Vignettes For the Win

Okay, so, fun fact, my characterization lately has kind of … how to put it delicately?

Sucked.

Well, that’s how I feel, anyway. Problem: all my characters sound like me, which is NOT the goal–I’d actually like some diversity in my characters, seeing as how they’re supposed to be a diverse group of people.

So, I’m going to start a series of vignettes; basically, random characters, random scenarios, very varied (heh, very varied), and, hopefully, that will improve my character building skills in general.

So, here we go: The Vineyard.

I mopped the sweat off of my face with the collar of my shirt and pulled my wide-brimmed hat lower. I heaved a sigh as I broke the next bunch of grapes off of the vine and tossed it with a hollow thump into my bucket.

A combination of the thick, sticky air and my own sweat was causing my thin clothes to stick to me like a second skin. I pulled at my shirt, and as it peeled away from my torso, a brief gust of air temporarily relieved the suffocation. It snapped back as I reached for another group of grapes, however, and I was again trapped in the broiler of my own clothes.

As I continued the monotony of cut, pull, thump, I felt the beads of sweat roll slowly down my face and drip onto my shirt and shoulders, etching an itching path in their wake. 

I again raised my collar and mopped my face, the damp cloth doing little to dry my face.

“Sure is a hot one, huh?” 

I glanced to my left, and the light tone that lay there. A young woman, brown haired, with the sun touched, scored skin of a field worker was the owner of the question.

“Sure is,” I mumbled back gruffly, my eyes darting back to the grapes and my hands following soon after.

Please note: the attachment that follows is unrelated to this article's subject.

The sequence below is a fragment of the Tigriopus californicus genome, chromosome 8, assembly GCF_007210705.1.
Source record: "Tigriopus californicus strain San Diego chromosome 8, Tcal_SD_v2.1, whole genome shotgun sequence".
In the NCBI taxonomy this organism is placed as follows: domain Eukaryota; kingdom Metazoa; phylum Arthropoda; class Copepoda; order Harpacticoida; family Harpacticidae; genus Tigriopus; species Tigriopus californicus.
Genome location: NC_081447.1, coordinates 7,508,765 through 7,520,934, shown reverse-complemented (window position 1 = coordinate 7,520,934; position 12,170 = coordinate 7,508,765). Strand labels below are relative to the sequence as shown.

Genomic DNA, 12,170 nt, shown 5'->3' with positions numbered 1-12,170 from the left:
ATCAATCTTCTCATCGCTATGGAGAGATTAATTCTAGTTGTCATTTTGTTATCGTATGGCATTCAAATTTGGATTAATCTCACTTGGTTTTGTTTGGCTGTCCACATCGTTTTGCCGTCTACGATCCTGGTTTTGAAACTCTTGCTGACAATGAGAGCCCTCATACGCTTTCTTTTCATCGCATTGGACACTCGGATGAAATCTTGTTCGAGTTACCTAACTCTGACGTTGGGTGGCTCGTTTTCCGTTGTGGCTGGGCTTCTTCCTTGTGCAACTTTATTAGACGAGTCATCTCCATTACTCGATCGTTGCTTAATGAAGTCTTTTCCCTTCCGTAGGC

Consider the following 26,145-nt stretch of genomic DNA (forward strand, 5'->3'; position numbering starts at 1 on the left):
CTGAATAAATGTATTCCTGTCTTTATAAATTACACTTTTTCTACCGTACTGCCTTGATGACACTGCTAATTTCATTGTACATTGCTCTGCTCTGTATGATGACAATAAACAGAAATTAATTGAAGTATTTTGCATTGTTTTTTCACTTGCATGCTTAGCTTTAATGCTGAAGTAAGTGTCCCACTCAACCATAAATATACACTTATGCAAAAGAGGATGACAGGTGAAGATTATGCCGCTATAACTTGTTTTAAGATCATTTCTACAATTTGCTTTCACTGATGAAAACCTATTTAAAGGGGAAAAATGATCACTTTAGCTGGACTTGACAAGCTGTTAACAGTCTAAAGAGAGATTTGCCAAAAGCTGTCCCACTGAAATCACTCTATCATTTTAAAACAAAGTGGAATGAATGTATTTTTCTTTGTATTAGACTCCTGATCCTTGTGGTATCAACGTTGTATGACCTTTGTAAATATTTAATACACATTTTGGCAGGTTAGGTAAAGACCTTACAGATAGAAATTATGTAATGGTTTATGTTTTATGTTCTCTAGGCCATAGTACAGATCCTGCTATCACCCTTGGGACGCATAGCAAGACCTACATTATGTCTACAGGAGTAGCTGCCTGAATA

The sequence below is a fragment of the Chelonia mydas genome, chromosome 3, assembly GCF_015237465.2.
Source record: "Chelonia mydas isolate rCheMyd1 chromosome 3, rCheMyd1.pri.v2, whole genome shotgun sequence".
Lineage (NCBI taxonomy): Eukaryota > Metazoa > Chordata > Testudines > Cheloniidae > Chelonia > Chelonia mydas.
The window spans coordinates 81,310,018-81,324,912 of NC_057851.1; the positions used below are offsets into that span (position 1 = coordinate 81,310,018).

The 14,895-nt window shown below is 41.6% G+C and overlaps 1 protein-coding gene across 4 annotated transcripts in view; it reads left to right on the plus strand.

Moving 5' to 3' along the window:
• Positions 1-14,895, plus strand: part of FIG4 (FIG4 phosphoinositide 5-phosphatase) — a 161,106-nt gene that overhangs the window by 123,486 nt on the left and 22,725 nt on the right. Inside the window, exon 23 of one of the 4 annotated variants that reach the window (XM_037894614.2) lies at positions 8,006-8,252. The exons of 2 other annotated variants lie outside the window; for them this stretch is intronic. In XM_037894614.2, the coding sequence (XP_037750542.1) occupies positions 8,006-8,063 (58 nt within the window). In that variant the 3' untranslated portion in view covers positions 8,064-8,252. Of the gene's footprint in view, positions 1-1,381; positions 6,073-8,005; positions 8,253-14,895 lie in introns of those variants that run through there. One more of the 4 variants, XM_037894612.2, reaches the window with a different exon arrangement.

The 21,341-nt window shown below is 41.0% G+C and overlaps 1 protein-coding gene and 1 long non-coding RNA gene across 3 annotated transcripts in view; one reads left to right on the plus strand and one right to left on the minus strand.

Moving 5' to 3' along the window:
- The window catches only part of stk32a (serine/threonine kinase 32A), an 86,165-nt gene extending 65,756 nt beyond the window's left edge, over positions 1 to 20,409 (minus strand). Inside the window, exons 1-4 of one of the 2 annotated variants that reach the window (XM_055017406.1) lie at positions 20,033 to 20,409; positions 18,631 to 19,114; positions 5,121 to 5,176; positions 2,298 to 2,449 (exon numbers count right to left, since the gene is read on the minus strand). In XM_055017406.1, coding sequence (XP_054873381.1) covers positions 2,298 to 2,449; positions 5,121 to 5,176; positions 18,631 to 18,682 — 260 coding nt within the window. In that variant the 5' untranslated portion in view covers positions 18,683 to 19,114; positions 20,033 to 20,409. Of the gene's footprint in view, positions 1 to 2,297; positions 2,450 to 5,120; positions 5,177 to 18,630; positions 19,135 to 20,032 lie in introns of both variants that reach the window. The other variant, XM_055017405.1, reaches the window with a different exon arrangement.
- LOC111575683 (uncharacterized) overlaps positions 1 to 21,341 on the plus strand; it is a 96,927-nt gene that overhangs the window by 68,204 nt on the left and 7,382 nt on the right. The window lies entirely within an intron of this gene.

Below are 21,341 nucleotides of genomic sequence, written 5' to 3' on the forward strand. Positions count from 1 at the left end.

“You’re gonna scratch up your hands that way, you know,” the woman continued. “You really oughtta wear a pair of gloves. Company policy, too, just as an added bonus.” I glanced back over and saw a small smile that matched the hint of wry humor in her tone.

 “Too hot,” I said, and gave a brief nod in the direction of the leather gloves that lay at my feet.

“Yeah,” agreed the woman. “I can practically feel my fingers pruning up in these things.”

I felt a small chuckle escape from my lips. The thump of my grapes into my bucket was less pronounced, signaling its proximity to fullness.

“Pretty gross. You know, I might join your little glove rebellion.”

I didn’t chuckle this time, but I did glance over again and give her a smile of affirmation. 

“Not a big talker?”

“Nope.”

“Huh. Good worker, though, looks like.”

I shrugged.

“Well, better than me, anyway, I just keep on talking! I think not talking and working is a better deal than talking and not working.” Even so, I heard a thump-thump as she tossed two bunches of grapes into her bucket.

The woman and I worked in amicable silence after that, until the harsh whistle signaled the end of the shift.

I tugged on my abandoned gloves and started to the truck, lugging my bucket beside me. Out of the corner of my eye, I saw the woman at a half-walk, half-jog coming up next to me.

I smiled and continued walking. We loaded our grapes onto the truck, and as it pulled away, the woman turned to me and held out her hand with a smile.

“Caroline.”


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